Individual savings were mobilized to construct a sizeable retirement fund in part due to these appealing attributes.

Swavalamban Pension Pension Yojana Benefits

The Swavalamban Yojana benefited its subscribers in the following ways:

  • Diversified risk factor:

 The PFRDA constantly monitored this plan, ensuring transparency in dealings and compliance with investment-oriented standards. As a result, it provided guaranteed returns and a large amount of potential income. One of the primary aspects that made Swavalamban Yojana a safe retirement-oriented investment plan was this aspect.

  • Minimal investment amount:

 Because there was no set monthly contribution or investment frequency, individuals were able to contribute money to the program whenever it was convenient for them. It also allowed account holders to earn money with as little as a Rs. 1000 monthly investment. It was a good investment plan for people with little resources because of the low participation required.

  • Tax advantages:

 The money received at maturity was also tax-free, allowing you to get the most out of your investment. As a result, individual funds were protected from deteriorating.

Swavalamban Pension Scheme Application Process

To complete the Swavalamban Pension Yojana – enrolling process, interested individuals have to follow the steps below.

  • They were required to complete the NPS-Swavalamban application form, which was available both online and in person.
  • Applicants were required to submit necessary KYC documents, such as evidence of identity and address.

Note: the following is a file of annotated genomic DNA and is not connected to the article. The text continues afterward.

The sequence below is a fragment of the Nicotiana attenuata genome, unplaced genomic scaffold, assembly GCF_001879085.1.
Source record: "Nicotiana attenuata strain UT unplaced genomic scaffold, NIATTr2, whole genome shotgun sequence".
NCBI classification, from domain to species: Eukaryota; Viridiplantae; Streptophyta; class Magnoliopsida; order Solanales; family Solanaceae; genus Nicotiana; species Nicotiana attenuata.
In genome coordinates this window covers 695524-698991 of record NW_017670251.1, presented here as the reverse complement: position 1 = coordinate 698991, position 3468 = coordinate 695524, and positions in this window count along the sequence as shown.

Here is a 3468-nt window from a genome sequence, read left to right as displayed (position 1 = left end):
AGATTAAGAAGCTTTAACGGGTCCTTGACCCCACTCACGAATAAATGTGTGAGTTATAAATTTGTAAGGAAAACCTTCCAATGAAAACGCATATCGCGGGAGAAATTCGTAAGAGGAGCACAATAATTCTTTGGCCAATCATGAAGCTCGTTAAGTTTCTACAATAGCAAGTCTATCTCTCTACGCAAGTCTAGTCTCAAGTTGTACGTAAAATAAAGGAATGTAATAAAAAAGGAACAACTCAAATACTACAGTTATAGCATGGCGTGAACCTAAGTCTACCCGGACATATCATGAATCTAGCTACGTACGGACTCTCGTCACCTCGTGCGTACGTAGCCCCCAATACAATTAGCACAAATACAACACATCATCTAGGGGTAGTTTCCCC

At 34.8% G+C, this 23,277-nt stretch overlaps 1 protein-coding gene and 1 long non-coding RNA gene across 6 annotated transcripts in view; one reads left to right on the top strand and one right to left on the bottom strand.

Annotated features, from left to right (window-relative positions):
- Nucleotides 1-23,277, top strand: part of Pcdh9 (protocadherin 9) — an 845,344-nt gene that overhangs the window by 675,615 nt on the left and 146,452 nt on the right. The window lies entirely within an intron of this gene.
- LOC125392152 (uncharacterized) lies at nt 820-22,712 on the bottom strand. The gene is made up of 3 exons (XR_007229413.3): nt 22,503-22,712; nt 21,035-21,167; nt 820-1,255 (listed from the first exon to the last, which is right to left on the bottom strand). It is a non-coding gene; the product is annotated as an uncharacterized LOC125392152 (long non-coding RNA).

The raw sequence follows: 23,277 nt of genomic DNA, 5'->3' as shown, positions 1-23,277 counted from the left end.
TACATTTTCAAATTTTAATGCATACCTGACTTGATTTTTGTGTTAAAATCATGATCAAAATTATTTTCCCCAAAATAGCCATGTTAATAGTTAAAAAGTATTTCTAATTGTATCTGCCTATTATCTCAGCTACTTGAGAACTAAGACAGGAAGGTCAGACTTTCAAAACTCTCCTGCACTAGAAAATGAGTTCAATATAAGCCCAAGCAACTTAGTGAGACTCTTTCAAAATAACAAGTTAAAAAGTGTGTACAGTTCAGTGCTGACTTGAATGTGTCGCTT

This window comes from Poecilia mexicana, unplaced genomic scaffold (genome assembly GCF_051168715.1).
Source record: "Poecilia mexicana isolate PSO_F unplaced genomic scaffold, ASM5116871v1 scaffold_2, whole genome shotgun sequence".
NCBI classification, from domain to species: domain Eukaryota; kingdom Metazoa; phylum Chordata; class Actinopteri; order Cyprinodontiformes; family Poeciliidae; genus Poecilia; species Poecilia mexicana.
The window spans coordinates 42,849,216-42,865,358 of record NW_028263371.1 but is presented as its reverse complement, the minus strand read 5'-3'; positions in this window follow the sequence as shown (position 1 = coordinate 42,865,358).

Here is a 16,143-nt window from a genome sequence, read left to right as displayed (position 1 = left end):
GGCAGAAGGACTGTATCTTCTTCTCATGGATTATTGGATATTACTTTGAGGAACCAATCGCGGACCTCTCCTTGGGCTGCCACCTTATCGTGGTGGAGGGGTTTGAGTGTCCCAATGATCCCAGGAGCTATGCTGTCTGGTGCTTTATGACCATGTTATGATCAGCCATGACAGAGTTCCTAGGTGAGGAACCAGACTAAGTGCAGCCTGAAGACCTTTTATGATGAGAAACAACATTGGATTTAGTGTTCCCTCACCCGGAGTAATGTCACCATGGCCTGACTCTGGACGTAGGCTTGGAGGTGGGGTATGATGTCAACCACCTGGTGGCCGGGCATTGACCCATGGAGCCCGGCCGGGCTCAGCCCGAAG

• At the time of registration, individuals were asked to deposit a minimum of Rs. 100.
  • Then they had to go to the nearest aggregator and submit their application form together with the appropriate documentation.
  • They also have to contribute a minimum amount to finish the registration process.
  • In addition, interested candidates could contact the aggregators via a toll-free number or SMS to obtain relevant Swavalamban Yojana Scheme information.

Applicant Eligibility for the Swavalamban Scheme

Individuals from the country’s unorganized sector were, in general, the intended beneficiaries of this pension scheme. Individuals were, however, required to meet a few eligibility criteria in order to earn money from it, such as –

  • Citizens of India between the ages of 18 and 60.
  • Not employed either by the State or the Central government frequently.
  • Should not have been employed by an autonomous organisation or by a state or central government-owned public sector with enrolment in an employer-sponsored retirement plan.
  • Should not have been covered by any social security program enacted under the following statutes:
  • Employees’ Provident Fund and Miscellaneous Provisions Act, 1952
  • The Employees’ Provident Fund Act of 1961 in Jammu and Kashmir
  • Seamen’s Provident Fund Act,1966
  • The Coal Mines Provident Fund and Miscellaneous Provisions Act, -1948
  • The Assam Tea Plantations Provident Fund and Pension Fund Scheme Act, 1955

Conclusion

In 2016, the Swavalamban Pension Yojana was replaced by the Atal Pension Yojana, a better and more effective pension program. Existing pension system account holders were allowed to move to the Atal Pension Yojana and keep their government contributions. It also promised to make the process of accumulating a retirement fund easier by lowering the age group of investors from 18–60 to 18–40 years. Apart from that, there are a few things that both programs have in common. Interested investors can, however, research existing pension plans to make a more educated decision.

Also, read

PMSYM – Pradhan Mantri Shram Yogi Mandhan Yojana
Senior Citizen Savings Scheme (SCSS)
NPS vs PPF – Which Is A Better Choice for Investing?